• 27. Plazi.org GoldenGATE markupPublished articles Zootaxa Smithsonian Contributions OthersPhoto credit: DIYLibrarian, Flickr CC-BY-SA
    • 28. If you need your own specialist websitePrepare to raise funds for a programmerSpend a lot of effort populating and keeping itrunningOR try
    • 29. .eu
    • 30. LifeDesks
    • 31. Outline• EOL is part of a sharing network• Standards for sharing species descriptions• Tools for capturing content – Direct on EOL – Multimedia repositories – Wikis – Literature – Specialist web sites• Sharing content with EOL• Curating EOL content• Using content from EOL
    • 32. Working with existing EOL partner? • Using their toolsAdd content Follow • May need to add special tags • May need to change licensesinstructions • May need to add to an EOL group • Your content will be updated That’s all! automatically whenever we harvest from that partner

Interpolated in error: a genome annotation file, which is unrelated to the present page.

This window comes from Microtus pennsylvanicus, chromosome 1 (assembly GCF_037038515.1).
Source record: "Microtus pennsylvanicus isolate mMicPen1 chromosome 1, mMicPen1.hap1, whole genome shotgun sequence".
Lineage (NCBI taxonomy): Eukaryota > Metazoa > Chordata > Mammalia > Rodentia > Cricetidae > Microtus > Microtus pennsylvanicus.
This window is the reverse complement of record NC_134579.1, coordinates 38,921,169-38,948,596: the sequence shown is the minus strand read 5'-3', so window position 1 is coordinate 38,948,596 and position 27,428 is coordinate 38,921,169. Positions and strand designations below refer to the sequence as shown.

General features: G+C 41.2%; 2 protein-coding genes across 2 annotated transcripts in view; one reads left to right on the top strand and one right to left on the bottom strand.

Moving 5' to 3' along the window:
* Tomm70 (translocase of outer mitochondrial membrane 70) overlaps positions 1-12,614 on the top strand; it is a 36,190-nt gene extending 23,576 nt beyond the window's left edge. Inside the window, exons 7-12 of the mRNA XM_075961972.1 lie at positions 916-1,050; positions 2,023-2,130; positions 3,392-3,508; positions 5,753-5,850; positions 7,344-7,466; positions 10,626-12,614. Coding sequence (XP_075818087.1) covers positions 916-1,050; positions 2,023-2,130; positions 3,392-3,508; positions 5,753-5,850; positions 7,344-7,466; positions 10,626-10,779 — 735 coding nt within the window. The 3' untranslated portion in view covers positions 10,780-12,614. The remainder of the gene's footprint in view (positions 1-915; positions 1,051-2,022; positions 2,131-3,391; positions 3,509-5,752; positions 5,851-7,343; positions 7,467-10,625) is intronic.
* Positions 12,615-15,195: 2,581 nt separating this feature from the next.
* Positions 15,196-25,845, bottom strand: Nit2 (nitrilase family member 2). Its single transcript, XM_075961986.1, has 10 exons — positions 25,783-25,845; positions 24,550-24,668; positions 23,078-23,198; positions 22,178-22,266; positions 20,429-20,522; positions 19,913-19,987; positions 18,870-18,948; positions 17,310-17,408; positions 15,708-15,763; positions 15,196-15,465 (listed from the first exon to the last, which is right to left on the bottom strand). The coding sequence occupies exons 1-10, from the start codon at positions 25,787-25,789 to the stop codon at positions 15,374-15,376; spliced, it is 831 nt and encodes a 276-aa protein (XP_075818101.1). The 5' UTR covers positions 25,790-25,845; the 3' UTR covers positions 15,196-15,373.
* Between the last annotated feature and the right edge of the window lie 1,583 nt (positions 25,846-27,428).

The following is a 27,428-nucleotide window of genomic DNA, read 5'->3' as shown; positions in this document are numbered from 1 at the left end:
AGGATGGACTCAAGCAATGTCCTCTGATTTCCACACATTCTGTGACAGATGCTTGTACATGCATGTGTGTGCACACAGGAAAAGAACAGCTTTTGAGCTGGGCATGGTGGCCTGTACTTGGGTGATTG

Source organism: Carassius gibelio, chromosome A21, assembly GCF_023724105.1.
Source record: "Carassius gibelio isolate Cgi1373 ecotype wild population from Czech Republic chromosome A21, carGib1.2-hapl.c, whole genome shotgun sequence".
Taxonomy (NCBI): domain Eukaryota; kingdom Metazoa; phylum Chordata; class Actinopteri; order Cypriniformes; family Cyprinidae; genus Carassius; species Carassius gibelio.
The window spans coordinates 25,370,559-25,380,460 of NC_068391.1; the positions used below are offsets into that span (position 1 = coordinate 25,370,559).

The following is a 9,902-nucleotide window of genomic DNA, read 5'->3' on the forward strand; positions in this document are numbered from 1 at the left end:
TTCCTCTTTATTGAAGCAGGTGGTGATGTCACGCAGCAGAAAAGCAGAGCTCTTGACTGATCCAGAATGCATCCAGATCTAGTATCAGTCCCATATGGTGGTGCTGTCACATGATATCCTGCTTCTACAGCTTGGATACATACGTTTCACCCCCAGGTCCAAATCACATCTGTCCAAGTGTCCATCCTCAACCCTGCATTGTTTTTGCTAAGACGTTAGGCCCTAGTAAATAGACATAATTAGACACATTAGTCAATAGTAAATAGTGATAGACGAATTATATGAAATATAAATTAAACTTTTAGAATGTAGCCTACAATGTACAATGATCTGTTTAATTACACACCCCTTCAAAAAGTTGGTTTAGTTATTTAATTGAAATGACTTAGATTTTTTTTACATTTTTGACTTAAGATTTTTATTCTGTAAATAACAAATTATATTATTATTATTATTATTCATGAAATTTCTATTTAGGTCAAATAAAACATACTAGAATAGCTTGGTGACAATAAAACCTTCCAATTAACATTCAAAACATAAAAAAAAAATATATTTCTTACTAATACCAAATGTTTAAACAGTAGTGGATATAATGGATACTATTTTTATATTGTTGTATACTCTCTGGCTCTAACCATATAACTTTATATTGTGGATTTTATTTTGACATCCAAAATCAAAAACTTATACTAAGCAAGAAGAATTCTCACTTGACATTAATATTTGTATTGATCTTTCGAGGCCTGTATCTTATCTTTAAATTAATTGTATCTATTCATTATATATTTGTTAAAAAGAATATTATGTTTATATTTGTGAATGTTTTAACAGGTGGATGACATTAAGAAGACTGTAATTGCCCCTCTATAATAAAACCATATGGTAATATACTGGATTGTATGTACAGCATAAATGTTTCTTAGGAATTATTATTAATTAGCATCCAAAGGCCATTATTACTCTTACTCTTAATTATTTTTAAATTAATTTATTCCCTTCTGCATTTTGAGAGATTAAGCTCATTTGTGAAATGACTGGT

• 33. If you already have your own website (or spreadsheet) • Create EOL member account Register on EOL • Add content partner with contact infoPrepare resource • Spreadsheet OR Darwin Core Archive • EOL will work with you file • Provide file for one time uploadAdd resource file • Or provide URL and set harvest frequency • Notifications of traffic statisticsReceive feedback • Curation actions • Comments (Please respond!)
    • 34. http://eol.org/info/cp_getting_startedDarwin Core Archive
    • 35. Content partner registration http://eol.org/info/cp_getting_started
    • 36. Don’t forget the logo
    • 37. http://eol.org/info/cp_getting_started